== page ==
Angelique Kidjo sings in order to bring attention to challenges in Africa

The World

Angelique Kidjo is no stranger to those who follow world music. The Grammy Award winner from Benin has fans all over the world.

In her new memoir, "Spirit Rising, My Life, My Music," she tells the story of growing up in Benin, in West Africa.

She also has a new album out, called "Eve," which she dedicates to "the women of Africa, to their resilience and beauty."

It was when Kidjo was visiting Kenya as a goodwill ambassador that the concept of the album came together.

As part of her trip for UNICEF, Kidjo had to visit two villages. The first visit was "emotionally-drenching," Kidjo recalls.

"There was a child of 18 months that couldn't sit by himself, couldn't hold his head straight and could barely cry," Kidjo says. The child was suffering from acute malnutrition, also known as stunting.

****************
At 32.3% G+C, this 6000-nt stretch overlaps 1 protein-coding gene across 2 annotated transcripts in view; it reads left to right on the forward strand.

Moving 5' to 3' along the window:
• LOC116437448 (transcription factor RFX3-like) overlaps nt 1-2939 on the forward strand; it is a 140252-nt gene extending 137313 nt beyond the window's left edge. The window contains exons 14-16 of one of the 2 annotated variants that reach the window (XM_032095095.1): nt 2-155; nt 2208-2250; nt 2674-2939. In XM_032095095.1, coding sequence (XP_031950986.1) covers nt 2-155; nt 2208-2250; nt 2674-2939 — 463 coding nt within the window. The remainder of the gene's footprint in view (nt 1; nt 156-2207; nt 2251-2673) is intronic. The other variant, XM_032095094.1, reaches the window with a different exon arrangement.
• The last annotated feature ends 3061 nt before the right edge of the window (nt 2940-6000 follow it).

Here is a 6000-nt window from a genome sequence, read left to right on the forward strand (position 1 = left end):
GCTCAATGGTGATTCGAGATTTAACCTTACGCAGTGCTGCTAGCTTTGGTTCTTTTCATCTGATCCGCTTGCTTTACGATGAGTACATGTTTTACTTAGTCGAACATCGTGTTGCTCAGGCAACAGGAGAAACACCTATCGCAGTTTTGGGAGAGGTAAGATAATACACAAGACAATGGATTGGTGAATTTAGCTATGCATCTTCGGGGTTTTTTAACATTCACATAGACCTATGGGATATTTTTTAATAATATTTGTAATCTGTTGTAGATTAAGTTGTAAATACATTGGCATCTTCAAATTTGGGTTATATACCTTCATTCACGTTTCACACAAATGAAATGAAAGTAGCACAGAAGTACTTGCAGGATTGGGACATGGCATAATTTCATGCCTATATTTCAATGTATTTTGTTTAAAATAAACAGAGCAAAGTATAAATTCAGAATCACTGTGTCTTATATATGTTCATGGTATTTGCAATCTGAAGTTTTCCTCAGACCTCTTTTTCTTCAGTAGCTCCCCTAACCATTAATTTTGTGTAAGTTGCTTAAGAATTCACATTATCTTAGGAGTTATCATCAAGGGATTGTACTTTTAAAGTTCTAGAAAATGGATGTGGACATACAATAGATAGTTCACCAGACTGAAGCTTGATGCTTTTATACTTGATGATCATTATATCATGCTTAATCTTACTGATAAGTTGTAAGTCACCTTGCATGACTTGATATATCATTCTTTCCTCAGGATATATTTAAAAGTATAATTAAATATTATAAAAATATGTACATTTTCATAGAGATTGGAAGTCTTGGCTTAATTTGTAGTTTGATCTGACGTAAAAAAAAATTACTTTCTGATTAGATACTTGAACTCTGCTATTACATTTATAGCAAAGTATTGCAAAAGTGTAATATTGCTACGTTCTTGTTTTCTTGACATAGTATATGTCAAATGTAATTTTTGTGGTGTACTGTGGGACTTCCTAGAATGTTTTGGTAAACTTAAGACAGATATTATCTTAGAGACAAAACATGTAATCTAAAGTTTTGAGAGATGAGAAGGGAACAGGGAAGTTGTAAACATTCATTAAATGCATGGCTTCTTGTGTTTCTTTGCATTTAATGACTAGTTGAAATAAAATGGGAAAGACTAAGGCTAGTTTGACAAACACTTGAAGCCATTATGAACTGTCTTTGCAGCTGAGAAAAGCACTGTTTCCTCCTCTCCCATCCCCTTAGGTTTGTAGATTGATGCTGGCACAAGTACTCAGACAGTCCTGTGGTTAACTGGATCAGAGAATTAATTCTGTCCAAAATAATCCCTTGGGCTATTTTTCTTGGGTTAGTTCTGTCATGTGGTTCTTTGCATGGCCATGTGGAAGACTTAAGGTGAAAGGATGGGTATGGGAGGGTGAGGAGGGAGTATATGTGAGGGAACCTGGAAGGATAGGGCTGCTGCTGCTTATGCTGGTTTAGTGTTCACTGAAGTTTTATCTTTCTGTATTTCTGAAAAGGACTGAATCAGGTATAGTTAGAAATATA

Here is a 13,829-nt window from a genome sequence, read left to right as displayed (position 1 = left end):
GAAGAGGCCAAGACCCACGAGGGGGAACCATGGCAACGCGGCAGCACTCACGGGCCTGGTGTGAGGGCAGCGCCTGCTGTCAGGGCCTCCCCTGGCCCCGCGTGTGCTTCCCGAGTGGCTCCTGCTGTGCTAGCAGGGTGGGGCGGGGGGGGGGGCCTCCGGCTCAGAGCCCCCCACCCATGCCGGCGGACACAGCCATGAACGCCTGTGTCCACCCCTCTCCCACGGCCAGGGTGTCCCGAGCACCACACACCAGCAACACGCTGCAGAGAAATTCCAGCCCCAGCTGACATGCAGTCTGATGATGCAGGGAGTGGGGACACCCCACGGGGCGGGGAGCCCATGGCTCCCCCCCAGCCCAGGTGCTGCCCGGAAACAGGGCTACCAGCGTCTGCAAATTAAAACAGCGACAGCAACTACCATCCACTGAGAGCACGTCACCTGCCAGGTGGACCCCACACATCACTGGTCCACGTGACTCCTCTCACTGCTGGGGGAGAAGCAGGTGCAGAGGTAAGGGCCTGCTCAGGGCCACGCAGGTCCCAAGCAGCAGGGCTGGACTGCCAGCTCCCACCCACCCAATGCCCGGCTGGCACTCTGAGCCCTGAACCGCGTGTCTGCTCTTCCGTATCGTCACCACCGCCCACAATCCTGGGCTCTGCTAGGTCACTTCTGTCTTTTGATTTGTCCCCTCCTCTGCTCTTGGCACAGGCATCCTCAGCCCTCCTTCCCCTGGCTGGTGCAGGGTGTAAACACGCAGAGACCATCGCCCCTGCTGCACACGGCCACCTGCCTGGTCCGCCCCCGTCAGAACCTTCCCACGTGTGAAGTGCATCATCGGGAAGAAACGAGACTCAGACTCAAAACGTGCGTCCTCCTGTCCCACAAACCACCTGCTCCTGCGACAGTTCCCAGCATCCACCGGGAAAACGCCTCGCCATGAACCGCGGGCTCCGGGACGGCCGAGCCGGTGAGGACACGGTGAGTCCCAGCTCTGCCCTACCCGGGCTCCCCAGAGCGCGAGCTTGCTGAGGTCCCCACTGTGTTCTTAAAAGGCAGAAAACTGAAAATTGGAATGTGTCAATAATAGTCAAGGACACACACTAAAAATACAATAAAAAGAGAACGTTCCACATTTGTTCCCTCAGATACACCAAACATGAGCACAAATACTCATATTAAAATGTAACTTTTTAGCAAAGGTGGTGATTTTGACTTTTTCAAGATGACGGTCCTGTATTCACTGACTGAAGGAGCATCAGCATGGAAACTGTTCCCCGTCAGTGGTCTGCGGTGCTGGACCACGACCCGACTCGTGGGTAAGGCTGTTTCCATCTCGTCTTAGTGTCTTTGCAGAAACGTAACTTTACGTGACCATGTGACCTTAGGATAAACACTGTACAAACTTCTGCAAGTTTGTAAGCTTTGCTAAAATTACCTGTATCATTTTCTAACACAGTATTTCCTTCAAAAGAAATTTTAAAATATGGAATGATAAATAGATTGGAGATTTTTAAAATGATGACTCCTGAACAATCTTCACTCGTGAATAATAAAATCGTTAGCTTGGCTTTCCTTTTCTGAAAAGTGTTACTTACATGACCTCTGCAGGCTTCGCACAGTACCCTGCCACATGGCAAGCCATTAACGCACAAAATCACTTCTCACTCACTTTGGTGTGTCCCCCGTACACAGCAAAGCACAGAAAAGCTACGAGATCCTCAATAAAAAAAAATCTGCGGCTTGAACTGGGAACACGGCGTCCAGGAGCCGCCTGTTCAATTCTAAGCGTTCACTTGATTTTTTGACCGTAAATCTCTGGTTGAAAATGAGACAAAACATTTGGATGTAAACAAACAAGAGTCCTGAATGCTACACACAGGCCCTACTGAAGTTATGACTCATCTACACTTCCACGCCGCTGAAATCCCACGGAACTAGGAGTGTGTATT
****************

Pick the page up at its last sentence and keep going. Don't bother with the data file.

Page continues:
The child's mother, who was pregnant with another child, was also suffering from the same problem.

"I was mad and I thought we have to fix this problem," she says.

Kidjo says as a mother this experience left her with a "sore soul."

Then she traveled to the second village. As soon as she arrived, a group of women started to sing a traditional song and began dancing. It was all to welcome her.

Angelique says she joined in without hesitation. Her husband, Jean Hebrail, took notice and started to record the scene on his phone.

Later on, the voices of those women became the core of Angelique's album "Eve."

Kidjo's music is intertwined with her activism. She fights for girls education and issues such as eradicating poverty and child marriage.

At 53, Kidjo says she's not sure if it's her activism that gives her the energy to put on long, physically-demanding concerts or the opposite.

She says the energy runs in the family giving the example for her mother who is 87, and unstoppable.

"Both my grandmothers died when they were over 100-years-old. I'm going to be around for a while," she says with an energetic chuckle.